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J Nutr. 2003 Feb;133(2):405-10.

Increased dietary protein modifies glucose and insulin homeostasis in adult women during weight loss.

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Department of Food Science and Human Nutrition, University of Illinois at Urbana-Champaign, Urbana, IL 61801, USA.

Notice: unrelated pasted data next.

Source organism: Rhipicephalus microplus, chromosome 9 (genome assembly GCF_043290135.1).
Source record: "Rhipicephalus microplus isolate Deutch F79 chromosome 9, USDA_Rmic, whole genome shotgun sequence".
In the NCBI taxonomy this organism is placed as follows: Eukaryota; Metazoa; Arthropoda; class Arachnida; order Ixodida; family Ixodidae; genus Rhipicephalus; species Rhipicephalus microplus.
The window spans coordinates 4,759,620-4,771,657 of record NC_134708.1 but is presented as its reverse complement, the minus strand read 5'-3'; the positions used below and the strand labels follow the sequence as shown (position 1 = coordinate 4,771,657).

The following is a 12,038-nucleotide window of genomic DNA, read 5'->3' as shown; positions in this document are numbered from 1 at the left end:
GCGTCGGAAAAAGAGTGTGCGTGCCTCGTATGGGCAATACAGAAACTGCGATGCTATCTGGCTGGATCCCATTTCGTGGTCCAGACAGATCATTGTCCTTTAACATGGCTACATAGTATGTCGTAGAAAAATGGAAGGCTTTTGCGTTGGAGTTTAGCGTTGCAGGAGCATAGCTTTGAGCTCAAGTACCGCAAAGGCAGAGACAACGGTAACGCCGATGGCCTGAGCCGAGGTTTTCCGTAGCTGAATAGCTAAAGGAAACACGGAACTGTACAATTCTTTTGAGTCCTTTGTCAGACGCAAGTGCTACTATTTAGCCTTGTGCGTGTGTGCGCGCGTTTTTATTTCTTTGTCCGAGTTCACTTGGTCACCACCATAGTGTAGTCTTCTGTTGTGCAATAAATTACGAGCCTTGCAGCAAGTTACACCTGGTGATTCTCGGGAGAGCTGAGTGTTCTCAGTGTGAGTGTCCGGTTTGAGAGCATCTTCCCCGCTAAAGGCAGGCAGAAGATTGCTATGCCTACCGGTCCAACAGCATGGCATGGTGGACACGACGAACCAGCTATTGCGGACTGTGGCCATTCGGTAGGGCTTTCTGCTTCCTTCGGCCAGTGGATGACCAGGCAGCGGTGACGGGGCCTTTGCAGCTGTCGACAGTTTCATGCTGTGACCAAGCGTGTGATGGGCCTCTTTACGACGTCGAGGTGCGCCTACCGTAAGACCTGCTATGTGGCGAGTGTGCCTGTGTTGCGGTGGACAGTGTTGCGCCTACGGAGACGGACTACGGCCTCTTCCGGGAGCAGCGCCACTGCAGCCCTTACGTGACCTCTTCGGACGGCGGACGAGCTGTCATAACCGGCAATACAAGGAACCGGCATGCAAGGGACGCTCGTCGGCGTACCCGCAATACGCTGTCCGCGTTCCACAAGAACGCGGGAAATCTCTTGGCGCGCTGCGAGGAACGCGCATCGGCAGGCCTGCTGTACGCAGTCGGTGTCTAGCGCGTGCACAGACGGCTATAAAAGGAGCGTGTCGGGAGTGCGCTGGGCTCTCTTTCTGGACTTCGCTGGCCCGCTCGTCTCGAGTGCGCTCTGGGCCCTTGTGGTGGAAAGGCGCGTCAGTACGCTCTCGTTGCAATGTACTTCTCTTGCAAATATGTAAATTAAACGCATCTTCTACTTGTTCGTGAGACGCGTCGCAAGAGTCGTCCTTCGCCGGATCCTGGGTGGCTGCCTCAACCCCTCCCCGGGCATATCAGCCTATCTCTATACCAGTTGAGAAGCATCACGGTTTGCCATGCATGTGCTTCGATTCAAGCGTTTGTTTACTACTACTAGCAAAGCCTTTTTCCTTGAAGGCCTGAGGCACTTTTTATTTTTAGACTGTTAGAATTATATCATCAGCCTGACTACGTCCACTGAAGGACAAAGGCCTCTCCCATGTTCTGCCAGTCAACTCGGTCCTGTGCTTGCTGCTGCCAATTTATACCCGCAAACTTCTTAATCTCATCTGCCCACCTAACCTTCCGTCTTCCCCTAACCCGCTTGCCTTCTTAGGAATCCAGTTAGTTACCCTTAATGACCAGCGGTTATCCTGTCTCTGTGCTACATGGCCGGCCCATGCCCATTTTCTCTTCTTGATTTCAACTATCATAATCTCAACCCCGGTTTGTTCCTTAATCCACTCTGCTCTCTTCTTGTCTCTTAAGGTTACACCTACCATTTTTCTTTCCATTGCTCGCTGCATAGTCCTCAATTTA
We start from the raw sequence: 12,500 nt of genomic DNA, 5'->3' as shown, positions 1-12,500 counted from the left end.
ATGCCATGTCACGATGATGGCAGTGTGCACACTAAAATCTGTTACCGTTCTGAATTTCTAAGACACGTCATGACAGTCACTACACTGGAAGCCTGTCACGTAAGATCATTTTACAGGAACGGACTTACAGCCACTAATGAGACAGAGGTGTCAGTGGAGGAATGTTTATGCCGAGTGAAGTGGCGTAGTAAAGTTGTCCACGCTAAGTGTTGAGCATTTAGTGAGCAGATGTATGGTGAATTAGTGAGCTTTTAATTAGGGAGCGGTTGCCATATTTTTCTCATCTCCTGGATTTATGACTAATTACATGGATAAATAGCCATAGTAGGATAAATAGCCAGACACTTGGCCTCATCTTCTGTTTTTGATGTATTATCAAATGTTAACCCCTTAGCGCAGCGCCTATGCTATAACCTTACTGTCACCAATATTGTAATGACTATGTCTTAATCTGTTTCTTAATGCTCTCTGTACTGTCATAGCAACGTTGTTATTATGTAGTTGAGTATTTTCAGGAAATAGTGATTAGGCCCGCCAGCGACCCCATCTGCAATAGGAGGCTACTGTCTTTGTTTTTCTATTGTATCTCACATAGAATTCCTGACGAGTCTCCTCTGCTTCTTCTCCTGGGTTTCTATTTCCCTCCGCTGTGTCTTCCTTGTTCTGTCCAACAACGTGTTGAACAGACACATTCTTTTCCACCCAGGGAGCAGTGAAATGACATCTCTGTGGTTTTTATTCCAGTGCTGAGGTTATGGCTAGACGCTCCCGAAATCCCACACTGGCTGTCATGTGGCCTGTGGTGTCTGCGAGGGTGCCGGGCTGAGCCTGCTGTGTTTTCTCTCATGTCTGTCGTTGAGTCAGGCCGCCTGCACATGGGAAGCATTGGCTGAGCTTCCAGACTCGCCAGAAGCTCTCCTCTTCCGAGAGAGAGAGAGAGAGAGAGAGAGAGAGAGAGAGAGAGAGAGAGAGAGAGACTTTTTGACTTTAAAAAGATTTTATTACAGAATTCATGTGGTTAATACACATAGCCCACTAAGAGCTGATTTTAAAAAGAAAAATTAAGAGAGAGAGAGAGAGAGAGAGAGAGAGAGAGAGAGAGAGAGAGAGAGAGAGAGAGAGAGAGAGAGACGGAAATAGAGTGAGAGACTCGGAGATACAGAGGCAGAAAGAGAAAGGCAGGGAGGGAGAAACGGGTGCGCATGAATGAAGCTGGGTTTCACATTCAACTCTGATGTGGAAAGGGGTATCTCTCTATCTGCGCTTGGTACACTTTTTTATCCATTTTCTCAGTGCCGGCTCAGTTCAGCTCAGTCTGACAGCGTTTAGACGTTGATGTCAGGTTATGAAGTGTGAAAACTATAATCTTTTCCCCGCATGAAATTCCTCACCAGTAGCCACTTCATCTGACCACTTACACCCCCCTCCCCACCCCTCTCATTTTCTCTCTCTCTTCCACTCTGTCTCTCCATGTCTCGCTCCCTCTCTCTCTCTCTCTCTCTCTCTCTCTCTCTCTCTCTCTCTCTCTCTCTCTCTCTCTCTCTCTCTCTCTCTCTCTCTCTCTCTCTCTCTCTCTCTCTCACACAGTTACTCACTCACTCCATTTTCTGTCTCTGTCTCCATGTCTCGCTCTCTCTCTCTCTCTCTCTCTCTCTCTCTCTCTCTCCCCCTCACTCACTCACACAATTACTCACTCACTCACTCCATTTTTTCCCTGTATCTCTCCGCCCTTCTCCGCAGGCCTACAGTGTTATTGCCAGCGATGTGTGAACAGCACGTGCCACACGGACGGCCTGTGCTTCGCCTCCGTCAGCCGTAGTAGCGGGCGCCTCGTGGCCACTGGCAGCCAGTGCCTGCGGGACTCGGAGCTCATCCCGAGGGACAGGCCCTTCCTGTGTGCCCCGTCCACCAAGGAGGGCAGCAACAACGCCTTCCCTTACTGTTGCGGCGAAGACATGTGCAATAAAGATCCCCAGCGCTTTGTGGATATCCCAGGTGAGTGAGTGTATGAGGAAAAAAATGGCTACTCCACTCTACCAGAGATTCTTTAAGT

Amino acids interact with glucose metabolism both as carbon substrates and by recycling glucose carbon via alanine and glutamine; however, the effect of protein intake on glucose homeostasis during weight loss remains unknown. This study tests the hypothesis that a moderate increase in dietary protein with a corresponding reduction of carbohydrates (CHO) stabilizes fasting and postprandial blood glucose and insulin during weight loss. Adult women (n = 24; >15% above ideal body weight) were assigned to either a Protein Group [protein: 1.6 g/(kg. d); CHO <40% of energy] or CHO Group [protein: 0.8 g/(kg. d); CHO >55%]. Diets were equal in energy (7100 kJ/d) and fat (50 g/d). After 10 wk, the Protein Group lost 7.53 +/- 1.44 kg and the CHO Group lost 6.96 +/- 1.36 kg. Plasma amino acids, glucose and insulin were determined after a 12-h fast and 2 h after a 1.67 MJ test meal containing either 39 g CHO, 33 g protein and 13 g fat (Protein Group) or 57 g CHO, 12 g protein and 14 g fat (CHO Group). After 10 wk, subjects in the CHO Group had lower fasting (4.34 +/- 0.10 vs 4.89 +/- 0.11 mmol/L) and postprandial blood glucose (3.77 +/- 0.14 vs. 4.33 +/- 0.15 mmol/L) and an elevated insulin response to meals (207 +/- 21 vs. 75 +/- 18 pmol/L). This study demonstrates that consumption of a diet with increased protein and a reduced CHO/protein ratio stabilizes blood glucose during nonabsorptive periods and reduces the postprandial insulin response.

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